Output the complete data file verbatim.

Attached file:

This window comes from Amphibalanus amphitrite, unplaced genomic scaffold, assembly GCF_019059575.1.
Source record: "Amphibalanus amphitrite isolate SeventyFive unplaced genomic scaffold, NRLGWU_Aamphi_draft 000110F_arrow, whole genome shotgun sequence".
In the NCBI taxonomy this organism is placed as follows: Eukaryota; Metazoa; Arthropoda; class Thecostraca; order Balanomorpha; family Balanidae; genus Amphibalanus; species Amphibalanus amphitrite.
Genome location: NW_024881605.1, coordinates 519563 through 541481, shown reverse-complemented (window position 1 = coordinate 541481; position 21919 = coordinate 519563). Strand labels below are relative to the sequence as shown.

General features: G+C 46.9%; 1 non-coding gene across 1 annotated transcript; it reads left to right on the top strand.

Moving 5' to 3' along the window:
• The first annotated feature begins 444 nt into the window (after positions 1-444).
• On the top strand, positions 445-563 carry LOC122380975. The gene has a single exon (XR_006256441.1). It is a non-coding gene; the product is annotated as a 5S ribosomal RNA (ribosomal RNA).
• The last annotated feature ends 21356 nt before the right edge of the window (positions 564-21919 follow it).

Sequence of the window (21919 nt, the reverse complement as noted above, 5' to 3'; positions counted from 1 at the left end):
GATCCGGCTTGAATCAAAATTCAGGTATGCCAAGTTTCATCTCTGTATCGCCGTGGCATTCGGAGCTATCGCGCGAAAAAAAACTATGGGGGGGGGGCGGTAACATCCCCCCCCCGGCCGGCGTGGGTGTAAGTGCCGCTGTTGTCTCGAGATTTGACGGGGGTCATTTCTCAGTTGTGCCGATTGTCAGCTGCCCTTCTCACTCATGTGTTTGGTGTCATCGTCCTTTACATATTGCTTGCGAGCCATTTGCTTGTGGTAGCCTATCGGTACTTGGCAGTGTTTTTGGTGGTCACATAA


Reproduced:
This window comes from Amphibalanus amphitrite, unplaced genomic scaffold, assembly GCF_019059575.1.
Source record: "Amphibalanus amphitrite isolate SeventyFive unplaced genomic scaffold, NRLGWU_Aamphi_draft 000110F_arrow, whole genome shotgun sequence".
In the NCBI taxonomy this organism is placed as follows: Eukaryota; Metazoa; Arthropoda; class Thecostraca; order Balanomorpha; family Balanidae; genus Amphibalanus; species Amphibalanus amphitrite.
Genome location: NW_024881605.1, coordinates 519563 through 541481, shown reverse-complemented (window position 1 = coordinate 541481; position 21919 = coordinate 519563). Strand labels below are relative to the sequence as shown.

General features: G+C 46.9%; 1 non-coding gene across 1 annotated transcript; it reads left to right on the top strand.

Moving 5' to 3' along the window:
• The first annotated feature begins 444 nt into the window (after positions 1-444).
• On the top strand, positions 445-563 carry LOC122380975. The gene has a single exon (XR_006256441.1). It is a non-coding gene; the product is annotated as a 5S ribosomal RNA (ribosomal RNA).
• The last annotated feature ends 21356 nt before the right edge of the window (positions 564-21919 follow it).

Sequence of the window (21919 nt, the reverse complement as noted above, 5' to 3'; positions counted from 1 at the left end):
GATCCGGCTTGAATCAAAATTCAGGTATGCCAAGTTTCATCTCTGTATCGCCGTGGCATTCGGAGCTATCGCGCGAAAAAAAACTATGGGGGGGGGGCGGTAACATCCCCCCCCCGGCCGGCGTGGGTGTAAGTGCCGCTGTTGTCTCGAGATTTGACGGGGGTCATTTCTCAGTTGTGCCGATTGTCAGCTGCCCTTCTCACTCATGTGTTTGGTGTCATCGTCCTTTACATATTGCTTGCGAGCCATTTGCTTGTGGTAGCCTATCGGTACTTGGCAGTGTTTTTGGTGGTCACATAA